The dynamics of habitat choice: alien predators stifle amphibian breeding

Posted on June 1, 2016


The way that animals select habitats reflects their need to balance the costs and benefits associated with factors such as food availability and predation risk. Therefore, habitat choices should vary in response to changes in these key factors. As an example, amphibians are expected to continually adjust the relative amounts of time that they spend on land and in the water. Although they need to spend weeks or months in the water in the breeding season to court and lay eggs, they also tend to avoid potential breeding sites occupied by predators such as fish. While the present global decline in amphibian populations is usually attributed to resource competition and predation, it’s possible that the behavioural avoidance of breeding habitats by amphibians in response to the presence of invasive fish also plays a part. To investigate this idea, researchers at the University of Liège in Belgium ran a controlled experiment in aquarium tanks to see how the presence and absence of alien predatory fish (goldfish, Carassius auratus) and a fish-excluding aquatic refuge affected the way that palmate newts (Lissotriton helveticus) used underwater and terrestrial habitats. The terrestrial habitat was a floating dock covered with natural moss. Neither newts or goldfish had previous experience of the other species. The experiment covered the two-month newt breeding season. When fish were present and when the aquatic shelter was absent, newts left the water more often, carried out significantly fewer courtship displays, and laid fewer eggs than newts in control treatments. The abandonment of reproduction, driven by the escape from fish habitats, helps to explain the commonly-observed negative association between introduced fish and amphibians. While amphibians tend to fare better in ponds with plenty of aquatic vegetation, which provides spawning substrate and shelter for both adults and larvae, the presence of suitable terrestrial habitat near breeding ponds invaded by alien fish helps newts to move freely between water and land to optimise the balance between reproduction and predator avoidance.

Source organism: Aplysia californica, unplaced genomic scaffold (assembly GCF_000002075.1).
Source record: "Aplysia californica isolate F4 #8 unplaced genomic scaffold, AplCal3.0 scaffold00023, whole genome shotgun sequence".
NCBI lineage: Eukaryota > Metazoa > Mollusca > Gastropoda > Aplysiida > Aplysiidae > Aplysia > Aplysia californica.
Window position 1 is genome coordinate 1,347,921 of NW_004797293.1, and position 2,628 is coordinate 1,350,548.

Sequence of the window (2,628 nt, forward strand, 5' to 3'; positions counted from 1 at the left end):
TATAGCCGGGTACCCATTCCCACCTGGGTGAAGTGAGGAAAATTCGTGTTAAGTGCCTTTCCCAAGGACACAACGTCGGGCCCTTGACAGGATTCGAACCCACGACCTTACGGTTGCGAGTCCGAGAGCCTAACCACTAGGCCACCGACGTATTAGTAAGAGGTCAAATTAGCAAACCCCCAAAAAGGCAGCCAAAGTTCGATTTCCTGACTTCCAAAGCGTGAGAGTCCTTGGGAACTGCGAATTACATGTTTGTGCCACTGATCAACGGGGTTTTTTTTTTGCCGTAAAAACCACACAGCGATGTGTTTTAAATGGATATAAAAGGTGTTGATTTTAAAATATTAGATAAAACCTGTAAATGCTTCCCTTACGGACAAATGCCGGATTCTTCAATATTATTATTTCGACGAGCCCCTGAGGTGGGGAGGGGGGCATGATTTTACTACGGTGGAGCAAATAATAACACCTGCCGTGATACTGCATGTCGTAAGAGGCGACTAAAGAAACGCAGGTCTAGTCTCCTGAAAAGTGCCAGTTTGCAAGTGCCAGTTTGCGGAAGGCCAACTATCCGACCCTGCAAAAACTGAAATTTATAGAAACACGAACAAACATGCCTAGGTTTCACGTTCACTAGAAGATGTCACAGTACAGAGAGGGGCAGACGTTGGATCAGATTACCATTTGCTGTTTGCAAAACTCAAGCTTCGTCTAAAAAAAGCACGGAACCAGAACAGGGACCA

Reference: Winandy, L. et al. 2015.
Amphibians forgo aquatic life in response to alien fish introduction. Animal Behaviour 109, 209-216. http://orbi.ulg.be/bitstream/2268/184506/3/Anim_Behav_2015_author_version.pdf

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